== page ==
Chinese short-video app TikTok has consistently generated several headlines a day for the past three weeks after the Indian government decided to ban 59 Chinese apps in late June. Faced with the prospect of losing its largest overseas market along with revenue to the tune of $6 billion, TikTok was the first app on the banned list to open up negotiations with the government.
Since then, the app has been taken down from the Google Play Store and App Store in India and existing versions have been blocked from users’ phones. Citing security as the foremost concern, the Indian government shows no signs of backing down.
Why then are analysts at eMarketer optimistic about TikTok’s future growth in the country that banned it?
124.9 million TikTok Users in India in 2020
In a report published on Tuesday, eMarketer revealed that TikTok’s growth in India will clock in at 58.1% YoY by the end of this year, granted that the ban gets lifted. The app which closed with 79 million users in 2019, and had gained an additional 40 million by the time of the ban, is expected to capture almost 125 million monthly active users in India when this year comes to a close.
The report also highlights that the number of Facebook users in India will reach 262.1 milion by the end of 2020 while Instagram and Twitter will have 79.1 million and 31.9 million active users, respectively.
In 2018, just after a year of operating in the country, the app surpassed Instagram as the most widely used social networking platform in India and that trend has remained unchanged ever since. At the time, it was at the bottom of the big tech pyramid, with its closest competitor being Snapchat. Even back then, TikTok succeeded in surpassing Snapchat by having double the users, and in 2020, this supremacy would’ve multiplied six-fold.
eMarketer clarifies that this projection was computed before the ban took place, but it stands by a hopeful future for TikTok in India. This tenacity is rooted in a large number of smartphone users in India, cheap data plans, TikTok’s localized and regional content, and its ability to attract influencers or monetize the content of its biggest contributors.
Lifting the Ban: Why or Why Not?
As stated above, TikTok was quick to approach the Indian government in order to resolve the situation it had landed in. In a formal notice on his official Twitter, TikTok’s Indian head explicitly stated being in compliance with data protection and privacy laws mandated by the government. The company further assured the public and authorities against sharing Indian users’ data with the Chinese government.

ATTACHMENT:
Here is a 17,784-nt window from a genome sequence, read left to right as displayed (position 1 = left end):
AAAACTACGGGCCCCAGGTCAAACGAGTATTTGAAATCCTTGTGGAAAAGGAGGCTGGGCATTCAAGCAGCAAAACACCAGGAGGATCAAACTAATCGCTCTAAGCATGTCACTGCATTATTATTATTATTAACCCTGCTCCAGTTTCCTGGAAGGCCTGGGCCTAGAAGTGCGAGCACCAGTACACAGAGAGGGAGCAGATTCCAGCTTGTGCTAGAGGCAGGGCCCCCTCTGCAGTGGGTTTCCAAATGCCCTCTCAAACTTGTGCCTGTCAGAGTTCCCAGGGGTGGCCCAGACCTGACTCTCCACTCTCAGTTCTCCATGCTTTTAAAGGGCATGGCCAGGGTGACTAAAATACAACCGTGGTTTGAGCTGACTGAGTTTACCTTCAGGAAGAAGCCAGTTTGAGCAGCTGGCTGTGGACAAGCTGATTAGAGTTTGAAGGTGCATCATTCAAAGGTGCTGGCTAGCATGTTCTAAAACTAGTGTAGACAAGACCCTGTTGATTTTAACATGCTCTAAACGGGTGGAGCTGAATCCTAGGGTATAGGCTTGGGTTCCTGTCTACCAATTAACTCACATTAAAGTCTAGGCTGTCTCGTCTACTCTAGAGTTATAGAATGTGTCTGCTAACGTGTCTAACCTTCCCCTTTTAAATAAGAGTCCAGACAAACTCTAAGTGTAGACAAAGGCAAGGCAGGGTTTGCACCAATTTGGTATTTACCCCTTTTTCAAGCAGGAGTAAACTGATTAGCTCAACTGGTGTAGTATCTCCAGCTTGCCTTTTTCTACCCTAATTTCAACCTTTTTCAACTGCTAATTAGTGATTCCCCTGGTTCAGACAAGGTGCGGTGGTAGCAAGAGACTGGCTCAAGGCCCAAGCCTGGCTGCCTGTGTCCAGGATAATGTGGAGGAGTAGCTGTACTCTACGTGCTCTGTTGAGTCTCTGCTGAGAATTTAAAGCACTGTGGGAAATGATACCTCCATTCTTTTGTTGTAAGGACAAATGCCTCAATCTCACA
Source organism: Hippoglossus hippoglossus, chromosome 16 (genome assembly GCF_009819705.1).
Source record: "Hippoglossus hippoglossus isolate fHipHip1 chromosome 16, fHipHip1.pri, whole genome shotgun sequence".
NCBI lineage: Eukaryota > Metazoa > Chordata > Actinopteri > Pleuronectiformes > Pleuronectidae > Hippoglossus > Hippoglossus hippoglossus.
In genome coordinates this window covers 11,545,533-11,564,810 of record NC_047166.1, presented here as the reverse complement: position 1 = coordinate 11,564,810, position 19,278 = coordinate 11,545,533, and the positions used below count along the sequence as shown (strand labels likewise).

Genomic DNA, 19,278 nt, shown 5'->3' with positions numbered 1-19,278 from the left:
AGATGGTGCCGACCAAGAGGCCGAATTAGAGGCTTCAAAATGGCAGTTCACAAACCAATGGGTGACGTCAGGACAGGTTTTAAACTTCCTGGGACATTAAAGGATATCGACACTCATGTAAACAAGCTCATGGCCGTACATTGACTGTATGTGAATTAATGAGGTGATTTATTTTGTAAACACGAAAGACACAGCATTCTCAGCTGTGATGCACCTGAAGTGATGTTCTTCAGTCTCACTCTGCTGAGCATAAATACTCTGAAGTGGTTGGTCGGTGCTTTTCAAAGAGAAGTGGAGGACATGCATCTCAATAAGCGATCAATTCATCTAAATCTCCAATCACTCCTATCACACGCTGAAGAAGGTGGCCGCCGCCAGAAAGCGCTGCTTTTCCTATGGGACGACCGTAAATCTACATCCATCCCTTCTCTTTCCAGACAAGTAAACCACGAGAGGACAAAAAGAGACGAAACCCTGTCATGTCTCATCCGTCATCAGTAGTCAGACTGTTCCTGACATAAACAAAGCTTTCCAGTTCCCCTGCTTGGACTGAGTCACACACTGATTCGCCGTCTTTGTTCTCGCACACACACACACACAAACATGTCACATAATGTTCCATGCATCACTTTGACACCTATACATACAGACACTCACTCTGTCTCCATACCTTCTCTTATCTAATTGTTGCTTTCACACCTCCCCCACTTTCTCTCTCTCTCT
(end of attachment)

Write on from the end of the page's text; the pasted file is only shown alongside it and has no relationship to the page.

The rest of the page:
Since then, further developments related to the discussion with the India government has been unclear, but TikTok’s parent company ByteDance seems confident that this ban is not here to stay for long.
This leads us to another significant junction in this matter. ByteDance has been considering major reformations not only for TikTok but for all other apps they have developed for predominantly overseas markets, including the likes of Helo, another one of ByteDance’s apps that got banned in the country.
These reformations, however, are not just specific to India, but are larger in scope, as the pressure of possible bans in the US and Australia is becoming imminent.
In recent times, many reports have surfaced highlighting ByteDance’s determination to dissolve its image as a company based and headquartered in Beijing. Internal sources have revealed that Singapore, London, Los Angeles, and New York are some of the locations being considered for the new headquarters.
In all other related endeavours, the US seems to be the centre of attention. Earlier this year, Kevin Mayer, the former head of Disney’s streaming business, was appointed as TikTok’s new CEO.
More recently, TikTok’s job postings expanded to cities outside of China, such as Warsaw and Jakarta. Additionally, TikTok has reportedly hired 150 California-based engineers as part of its research and development wing.
All such developments indicate that TikTok management is quite adamant on not giving up on markets outside China. TikTok is leaving no stone unturned to get back to business as soon as possible.
Earlier this week, ByteDance’s CEO also expressed plans to sell TikTok’s shares to stakeholders outside of China at a valuation of $25 billion or more, in order to further disconnect its associations with China. It is expected that existing US shareholders will lead such a buyout when it happens. This would essentially make TikTok a US-based company and completely sever its links with China.
However, these reforms come with their own set of challenges. Many ByteDance employees are still reluctant about this structural change. More importantly, there are engineering-based conflicts to smooth out first, since TikTok shares its basic programming with its Chinese counterpart, Douyin.
Nonetheless, there is ample evidence to point to considerable changes in TikTok’s future operations, and in such an event, it won’t be all that surprising if the Indian government lifts its ban.